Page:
It seems like this hashtag is all over my social media feed lately. (Usually accompanied by #FinancialFreedom, #JoinMe, #KillinIt, or my personal favorite, #WhatIfYouFly).
I’m not here to bash direct sales, fitness coaches, makeup distributors, or the like. Because first of all, let’s be honest: I love Agnes & Dora as much as the next girl, BeachBody produces my absolute favorite workout programs, and while I’m not much of a lipstick wearer, even I can appreciate the awesomeness of color that stays on for 12 hours plus.
And second, I’ve got nothing but mad respect for moms who realize a dream, discover a passion, need to help support their families, or simply desire an outlet beyond playdates and Mommy & Me classes. We live in a generation where we are blessed with unprecedented opportunities to generate income from the comfort of our homes. So you want to be a mom AND a boss? Get it, girl. I will cheer you on and support your business when my budget allows.
No, I’m definitely not here to bash the #MomBoss. I’m actually a big fan of mom bosses – so much so, in fact, that I’ve tried to become one on multiple occasions.
I first ventured into the world of direct sales just a few weeks before my second daughter was born. I had recently been informed that my part-time corporate position was being dissolved, and a lifelong friend of mine had just started selling home decor items from a faith-based company. I attended a party, fell in love with the products, and signed up to be a distributor myself.
This is perfect! I thought. I can host parties in the evenings, set up booths at craft shows over the weekends, and bring in an income while earning cute decor for my house!
My mom hosted my launch party (thanks, Mom) and I sold enough product that evening to recoup all of my initial investments in the company. (In retrospect, I’m pretty sure everybody pulled out their wallets because they felt sorry for the jobless, large-with-child woman waddling around and displaying items like a Price is Right model.)
And after that party, I just couldn’t do it anymore. I soon had a toddler and a new baby to care for, the evenings and weekends found me utterly exhausted, and worst of all, I hate selling.
I’m the worst salesperson on earth. And the ridiculous thing is, I KNEW THIS when I signed up for direct sales. But I somehow managed to convince myself that because the opportunity in front of me offered benefits I thought I needed, it would be irresponsible not to jump right in.
In other words, because we are blessed with unprecedented opportunities to generate income from the comfort of our homes, I grew to believe that I should be generating income from the comfort of my home.
My husband and I have managed to trim our expenses and sacrifice enough extras over the past 2.5 years for me to stay home full-time; but I find myself constantly researching every new business opportunity that presents itself.
A few months ago I came *this close* to becoming a LuLaRoe consultant. And before that it was Arbonne. And Ruby Ribbon, Agnes & Dora, Usborne, BodyPump, etc.
I love all of these companies and all of these products, but at some point, I just had to admit that I am not cut out to be a #MomBoss.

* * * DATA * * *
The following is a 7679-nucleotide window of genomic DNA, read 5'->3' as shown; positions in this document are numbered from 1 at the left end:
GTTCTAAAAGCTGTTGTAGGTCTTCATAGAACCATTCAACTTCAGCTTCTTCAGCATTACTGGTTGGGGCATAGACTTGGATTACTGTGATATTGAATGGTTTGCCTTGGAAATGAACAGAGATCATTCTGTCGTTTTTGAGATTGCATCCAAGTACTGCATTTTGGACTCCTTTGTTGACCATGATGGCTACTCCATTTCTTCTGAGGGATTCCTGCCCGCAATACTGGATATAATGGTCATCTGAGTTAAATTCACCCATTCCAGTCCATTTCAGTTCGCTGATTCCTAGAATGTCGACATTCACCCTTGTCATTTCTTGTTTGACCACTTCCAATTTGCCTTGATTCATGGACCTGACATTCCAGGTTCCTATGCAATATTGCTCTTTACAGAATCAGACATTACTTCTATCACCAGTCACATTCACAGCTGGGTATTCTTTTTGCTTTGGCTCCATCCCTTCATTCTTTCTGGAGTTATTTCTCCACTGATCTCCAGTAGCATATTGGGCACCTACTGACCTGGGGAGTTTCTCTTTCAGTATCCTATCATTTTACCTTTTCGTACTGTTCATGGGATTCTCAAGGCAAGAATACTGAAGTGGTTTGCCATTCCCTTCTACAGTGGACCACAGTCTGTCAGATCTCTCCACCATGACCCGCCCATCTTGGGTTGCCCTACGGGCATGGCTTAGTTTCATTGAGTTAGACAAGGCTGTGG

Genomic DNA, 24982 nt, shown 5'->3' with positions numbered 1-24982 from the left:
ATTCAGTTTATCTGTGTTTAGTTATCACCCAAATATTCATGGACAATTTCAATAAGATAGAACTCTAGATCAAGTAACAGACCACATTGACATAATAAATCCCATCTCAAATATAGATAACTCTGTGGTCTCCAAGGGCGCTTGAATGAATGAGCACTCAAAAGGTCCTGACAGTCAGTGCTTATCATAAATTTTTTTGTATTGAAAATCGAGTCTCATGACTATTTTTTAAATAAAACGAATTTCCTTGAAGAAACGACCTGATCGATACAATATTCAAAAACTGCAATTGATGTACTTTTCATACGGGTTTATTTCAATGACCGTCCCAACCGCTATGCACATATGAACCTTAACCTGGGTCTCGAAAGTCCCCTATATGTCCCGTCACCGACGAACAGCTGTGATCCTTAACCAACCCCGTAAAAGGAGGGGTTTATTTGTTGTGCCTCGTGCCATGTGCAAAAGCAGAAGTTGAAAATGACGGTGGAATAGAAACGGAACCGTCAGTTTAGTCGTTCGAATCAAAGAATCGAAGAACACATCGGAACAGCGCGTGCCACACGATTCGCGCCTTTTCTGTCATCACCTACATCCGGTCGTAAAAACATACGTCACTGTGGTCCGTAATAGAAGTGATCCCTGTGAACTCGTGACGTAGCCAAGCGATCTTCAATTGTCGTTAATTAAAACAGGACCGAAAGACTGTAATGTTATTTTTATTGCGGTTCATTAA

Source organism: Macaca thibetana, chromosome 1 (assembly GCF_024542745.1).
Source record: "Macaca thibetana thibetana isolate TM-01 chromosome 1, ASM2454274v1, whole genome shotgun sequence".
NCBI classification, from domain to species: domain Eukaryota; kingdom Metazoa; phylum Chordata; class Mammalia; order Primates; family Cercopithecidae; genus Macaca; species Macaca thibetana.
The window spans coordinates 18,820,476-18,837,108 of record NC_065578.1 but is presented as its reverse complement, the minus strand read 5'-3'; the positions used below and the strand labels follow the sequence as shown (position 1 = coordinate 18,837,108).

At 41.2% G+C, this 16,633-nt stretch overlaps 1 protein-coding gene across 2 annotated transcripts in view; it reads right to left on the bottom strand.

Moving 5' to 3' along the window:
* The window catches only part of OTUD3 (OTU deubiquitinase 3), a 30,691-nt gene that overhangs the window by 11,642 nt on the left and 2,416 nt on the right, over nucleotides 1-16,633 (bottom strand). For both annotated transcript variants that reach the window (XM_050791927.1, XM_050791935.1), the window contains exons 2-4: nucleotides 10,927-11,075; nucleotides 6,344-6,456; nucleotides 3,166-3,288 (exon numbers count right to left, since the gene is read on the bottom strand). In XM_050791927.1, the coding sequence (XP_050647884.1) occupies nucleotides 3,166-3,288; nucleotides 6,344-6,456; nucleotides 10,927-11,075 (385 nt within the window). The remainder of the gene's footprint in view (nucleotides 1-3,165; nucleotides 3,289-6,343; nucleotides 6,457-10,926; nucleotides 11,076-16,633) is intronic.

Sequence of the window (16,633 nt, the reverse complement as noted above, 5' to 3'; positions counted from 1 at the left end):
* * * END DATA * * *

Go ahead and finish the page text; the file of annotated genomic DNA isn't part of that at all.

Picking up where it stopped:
I have plenty of friends who need to stay busy. They are multi-taskers extraordinaire and go crazy when there’s not enough on their plates.
But I go crazy when there’s more than a few carefully selected morsels on mine.
I often find myself completely overwhelmed with the daily demands of raising children, managing a household, homeschooling, and writing an article here and there. In other words, I’m maxed out “just” being a mom; how in the world could I possibly add “boss” to that title?
I used to feel guilty for my perceived weaknesses. I used to fear that I was lazy, or selfish, or wasting valuable opportunities by not helping to support my family. I used to fear that maybe, just maybe, I was a lesser woman for admitting that adding a home-based business to my daily responsibilities is something for which, at least in this season, I am completely ill-equipped.
And then I read an article excerpt that stopped me in my tracks:
“Our values make it very easy to see the merit in those high-energy achievers whose packed schedules allow them to accomplish what seems like everything at once. It is often harder for us to admire those who delve more deeply into only one or two things. After all, their list of what they do each day seems short. To people who do not understand, their daily activities might even sound trivial.
“Yet society needs deep-focus people as much as it needs multi-talented, multi-tasking people… These people do their work just as faithfully as those who juggle a greater variety. In fact, they do it in a unique way that requires sacrificing variety.” – Anna Mussmann
I am the way I am for a reason. I am not a lesser woman for purposely keeping a schedule that affords plenty of breathing room, that allows spontaneous zoo visits, that allots a few evenings each week to “me time” (a luxury this introvert desperately needs), and that ensures I have plenty of calendar space for things like puzzles and tea parties and hobbies and home cooked meals.
I may not be doing all the things, but I am delving deeply into the one thing that currently requires all my time and attention: *just* being a mom.
So while I am a huge fan of all the amazing #MomBosses out there, maybe we should stop reserving the term only for entrepreneurs. Maybe we should start using it for every woman who recognizes her weaknesses but chooses to embrace her strengths; who creatively cares for her family in a way that honors her own natural bents; and who simply climbs out of bed each day and does the best job she possibly can for those in her care.
Because if we do that, my friends, we will all be #KillinIt.